Saturday, September 21, 2019

Ronald Knox, the most important man in Sherlockiana? Yeah.

There's no denying that Ronald Knox wrote the cornerstone work for Sherlock Holmes fans in 1912, "Studies in the Literature of Sherlock Holmes." Published in July of 1912 in Oxford's The Blue Book,  again in 1920 by Oxford's Blackfriars magazine, and in Knox's own collection of essays in 1928 in both London and New York, the Sherlockian world was quick add that book, Essays in Satire, to their collections.

In 1958, the sage Edgar Smith included it in his collection The Incunabular Sherlock Holmes on this side of the Atlantic, and James Edward Holroyd did the same in 1967 when he published Seventeen Steps to 221B. It got the nod again in 1984's The Baker Street Reader, and is currently available on the internet. And those are just the places I know about.

Knox's 1912 essay breaks all kinds of ground that would later by expanded upon by Sherlockians even after a century later, and I have yet to hear anyone decry its place in our culture.

So when Baker Street Crow highlighted a single sentence in a recent tweet, she was bringing some pretty high authority to her point.

"If there is anything pleasant in criticism, it is finding out what we aren't meant to find out. It is the method by which we treat as significant what the author did not mean to be significant, by which we single out essential what the author regarded as incidental."

And as far as Conan Doyle was concerned, the entire Sherlock Holmes Canon was pretty much not meant to be significant nor essential. And yet, here we are.

Crow was using that line to give a little slap to those who get worked up over LGBT readings of the Canon. Holmes and Watson being considered as lovers makes no less sense than Sherlock and Irene being considered lovers, or even Sherlock Holmes being considered as a golfer. We all bring to our readings whatever is in our own heads coming to the table, and Sherlock Holmes being gay, bi, or asexual is just as open to personal views as him being Church of England, Jewish, or Buddhist.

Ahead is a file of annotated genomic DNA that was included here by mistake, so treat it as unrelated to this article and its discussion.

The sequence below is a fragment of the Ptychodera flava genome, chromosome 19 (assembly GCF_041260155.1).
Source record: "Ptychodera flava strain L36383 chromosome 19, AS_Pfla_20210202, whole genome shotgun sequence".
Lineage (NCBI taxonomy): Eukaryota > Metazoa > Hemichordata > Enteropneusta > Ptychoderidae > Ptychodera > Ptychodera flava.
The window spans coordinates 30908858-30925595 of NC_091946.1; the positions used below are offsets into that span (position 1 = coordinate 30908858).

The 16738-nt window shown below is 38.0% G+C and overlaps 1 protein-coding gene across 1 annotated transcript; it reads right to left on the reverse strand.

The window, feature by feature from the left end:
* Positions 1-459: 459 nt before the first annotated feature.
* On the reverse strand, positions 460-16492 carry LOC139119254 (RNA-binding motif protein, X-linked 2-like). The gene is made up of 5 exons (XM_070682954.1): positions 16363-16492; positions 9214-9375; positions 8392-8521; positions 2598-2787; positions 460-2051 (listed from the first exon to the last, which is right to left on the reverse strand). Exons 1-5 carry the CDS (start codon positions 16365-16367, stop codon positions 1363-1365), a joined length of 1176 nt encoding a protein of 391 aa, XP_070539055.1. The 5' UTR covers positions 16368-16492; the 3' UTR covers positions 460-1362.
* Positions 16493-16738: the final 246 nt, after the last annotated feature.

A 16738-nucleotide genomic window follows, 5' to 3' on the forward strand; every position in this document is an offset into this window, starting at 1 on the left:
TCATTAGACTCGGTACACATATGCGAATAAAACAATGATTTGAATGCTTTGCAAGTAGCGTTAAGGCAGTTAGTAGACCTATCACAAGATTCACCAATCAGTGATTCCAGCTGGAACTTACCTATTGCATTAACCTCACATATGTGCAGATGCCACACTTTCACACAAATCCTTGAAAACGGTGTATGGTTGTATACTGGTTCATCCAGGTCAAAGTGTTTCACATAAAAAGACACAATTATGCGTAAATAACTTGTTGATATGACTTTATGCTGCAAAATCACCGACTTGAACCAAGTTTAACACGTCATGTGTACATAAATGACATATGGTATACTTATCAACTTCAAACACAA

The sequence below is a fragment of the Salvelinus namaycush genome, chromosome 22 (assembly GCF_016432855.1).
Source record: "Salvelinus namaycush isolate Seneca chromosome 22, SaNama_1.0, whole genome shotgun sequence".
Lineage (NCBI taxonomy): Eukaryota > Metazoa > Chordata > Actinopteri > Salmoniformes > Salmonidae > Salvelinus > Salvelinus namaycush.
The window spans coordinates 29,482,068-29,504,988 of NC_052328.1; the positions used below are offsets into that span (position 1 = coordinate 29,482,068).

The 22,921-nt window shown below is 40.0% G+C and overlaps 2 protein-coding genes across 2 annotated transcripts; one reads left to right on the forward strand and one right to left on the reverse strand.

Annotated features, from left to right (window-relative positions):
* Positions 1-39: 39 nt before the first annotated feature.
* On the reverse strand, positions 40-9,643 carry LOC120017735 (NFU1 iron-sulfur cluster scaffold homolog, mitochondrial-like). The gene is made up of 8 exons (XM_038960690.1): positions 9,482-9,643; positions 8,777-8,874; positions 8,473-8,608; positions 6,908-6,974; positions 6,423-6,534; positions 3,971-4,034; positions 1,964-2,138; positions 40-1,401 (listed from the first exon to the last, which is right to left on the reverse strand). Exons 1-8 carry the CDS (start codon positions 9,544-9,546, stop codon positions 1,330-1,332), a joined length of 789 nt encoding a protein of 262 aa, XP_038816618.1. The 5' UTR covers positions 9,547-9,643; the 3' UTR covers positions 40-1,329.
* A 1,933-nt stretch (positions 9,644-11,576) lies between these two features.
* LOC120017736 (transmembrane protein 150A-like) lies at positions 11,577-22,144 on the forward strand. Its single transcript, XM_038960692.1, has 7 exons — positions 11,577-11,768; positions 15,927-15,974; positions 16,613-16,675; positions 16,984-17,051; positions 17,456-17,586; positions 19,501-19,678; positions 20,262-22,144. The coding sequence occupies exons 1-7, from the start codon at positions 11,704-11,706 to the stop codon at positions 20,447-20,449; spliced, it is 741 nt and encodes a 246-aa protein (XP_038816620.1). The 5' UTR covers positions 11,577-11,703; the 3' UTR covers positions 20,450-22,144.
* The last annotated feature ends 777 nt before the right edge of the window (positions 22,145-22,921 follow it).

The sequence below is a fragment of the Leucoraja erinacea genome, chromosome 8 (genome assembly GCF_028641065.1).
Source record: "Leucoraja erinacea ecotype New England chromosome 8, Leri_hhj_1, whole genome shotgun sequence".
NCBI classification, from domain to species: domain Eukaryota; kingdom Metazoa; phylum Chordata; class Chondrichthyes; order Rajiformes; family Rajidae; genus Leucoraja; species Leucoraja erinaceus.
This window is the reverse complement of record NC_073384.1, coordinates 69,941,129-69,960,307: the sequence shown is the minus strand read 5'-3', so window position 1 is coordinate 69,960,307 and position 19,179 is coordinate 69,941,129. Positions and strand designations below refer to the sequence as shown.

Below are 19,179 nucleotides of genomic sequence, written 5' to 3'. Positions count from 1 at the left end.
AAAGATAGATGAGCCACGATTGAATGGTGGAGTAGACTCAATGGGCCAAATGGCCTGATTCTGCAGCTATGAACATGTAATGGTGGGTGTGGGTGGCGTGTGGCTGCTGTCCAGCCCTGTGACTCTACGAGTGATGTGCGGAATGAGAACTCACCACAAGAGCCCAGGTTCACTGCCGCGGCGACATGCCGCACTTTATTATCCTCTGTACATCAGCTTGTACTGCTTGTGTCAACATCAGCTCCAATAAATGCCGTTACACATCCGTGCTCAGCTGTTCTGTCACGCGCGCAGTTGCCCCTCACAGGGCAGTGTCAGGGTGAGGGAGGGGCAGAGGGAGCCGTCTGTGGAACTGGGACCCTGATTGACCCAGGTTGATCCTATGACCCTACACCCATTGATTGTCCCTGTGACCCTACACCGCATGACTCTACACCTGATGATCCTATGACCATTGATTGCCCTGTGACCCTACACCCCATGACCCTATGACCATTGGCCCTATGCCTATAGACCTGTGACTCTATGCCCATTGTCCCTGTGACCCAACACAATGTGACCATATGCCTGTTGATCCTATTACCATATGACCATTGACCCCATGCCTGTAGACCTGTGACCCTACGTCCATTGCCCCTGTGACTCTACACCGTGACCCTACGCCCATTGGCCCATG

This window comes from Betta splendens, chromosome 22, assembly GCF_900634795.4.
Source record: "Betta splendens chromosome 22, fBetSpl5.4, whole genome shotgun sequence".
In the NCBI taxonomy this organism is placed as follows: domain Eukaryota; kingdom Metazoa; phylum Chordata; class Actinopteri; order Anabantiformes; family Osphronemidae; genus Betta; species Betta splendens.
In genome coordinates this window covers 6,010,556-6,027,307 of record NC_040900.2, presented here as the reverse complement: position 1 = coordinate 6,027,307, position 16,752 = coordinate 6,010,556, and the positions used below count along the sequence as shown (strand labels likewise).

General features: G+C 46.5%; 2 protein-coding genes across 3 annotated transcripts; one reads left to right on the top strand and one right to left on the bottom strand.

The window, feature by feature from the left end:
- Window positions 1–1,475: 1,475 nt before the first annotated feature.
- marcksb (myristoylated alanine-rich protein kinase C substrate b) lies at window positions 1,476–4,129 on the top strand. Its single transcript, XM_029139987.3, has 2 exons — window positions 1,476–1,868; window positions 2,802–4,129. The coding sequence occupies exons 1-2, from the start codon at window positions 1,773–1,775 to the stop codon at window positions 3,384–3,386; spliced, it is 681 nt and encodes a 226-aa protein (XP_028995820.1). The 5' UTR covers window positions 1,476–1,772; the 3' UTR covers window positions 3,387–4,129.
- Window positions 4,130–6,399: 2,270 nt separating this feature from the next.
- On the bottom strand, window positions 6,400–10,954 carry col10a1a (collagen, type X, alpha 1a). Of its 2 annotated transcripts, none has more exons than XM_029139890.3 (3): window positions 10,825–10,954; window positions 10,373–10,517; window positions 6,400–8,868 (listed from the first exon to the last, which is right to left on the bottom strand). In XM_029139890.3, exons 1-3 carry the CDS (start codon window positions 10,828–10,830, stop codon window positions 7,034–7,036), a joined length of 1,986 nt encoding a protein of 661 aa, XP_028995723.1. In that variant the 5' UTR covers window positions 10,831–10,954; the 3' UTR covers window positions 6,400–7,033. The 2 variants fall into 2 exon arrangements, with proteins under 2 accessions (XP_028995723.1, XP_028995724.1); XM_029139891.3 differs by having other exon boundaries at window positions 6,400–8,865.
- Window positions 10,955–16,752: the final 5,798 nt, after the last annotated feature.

Where it can be taken too far, and Knox actually makes this point in the lines that follow, is taking an author's words and using them to make judgments on the author themselves. "Thus, if one brings out a book on turnips, the modern scholar tries to discover from it whether the author was on good terms with his wife." Knox's entire essay parodies the practice by looking at Watson as the author of the Canon -- he's not targeting Conan Doyle at all. Sherlockians, likewise, may have their fun in playing with the Watsonian authorship that way, but when it comes to putting thoughts in Conan Doyle's head based on some phrase or angle in the Sherlock Holmes stories . . . that's where Knox would be among the first to say we've gone wrong.

It's very tempting to occasionally play with Doyle as we play with Watson, and there can be fun in it, as with "Doyle's Rotary Coffin" and the idea that he would spin in his grave with outrage at some of what has been done with Sherlock Holmes since he last wrote. But at this point, so far removed from his actual lifetime, we're left taking him at his words. And he left us a lot of very specific words on a whole lot of subjects. We don't need to extrapolate about Doyle himself from the Sherlock Holmes stories.

But extrapolating about John H. Watson, as the one true author of our dearly loved Canon? Ronald Knox built us a lovely pool to dive into. And you can leap from as high a diving board as you choose, as the Canon is just that deep.

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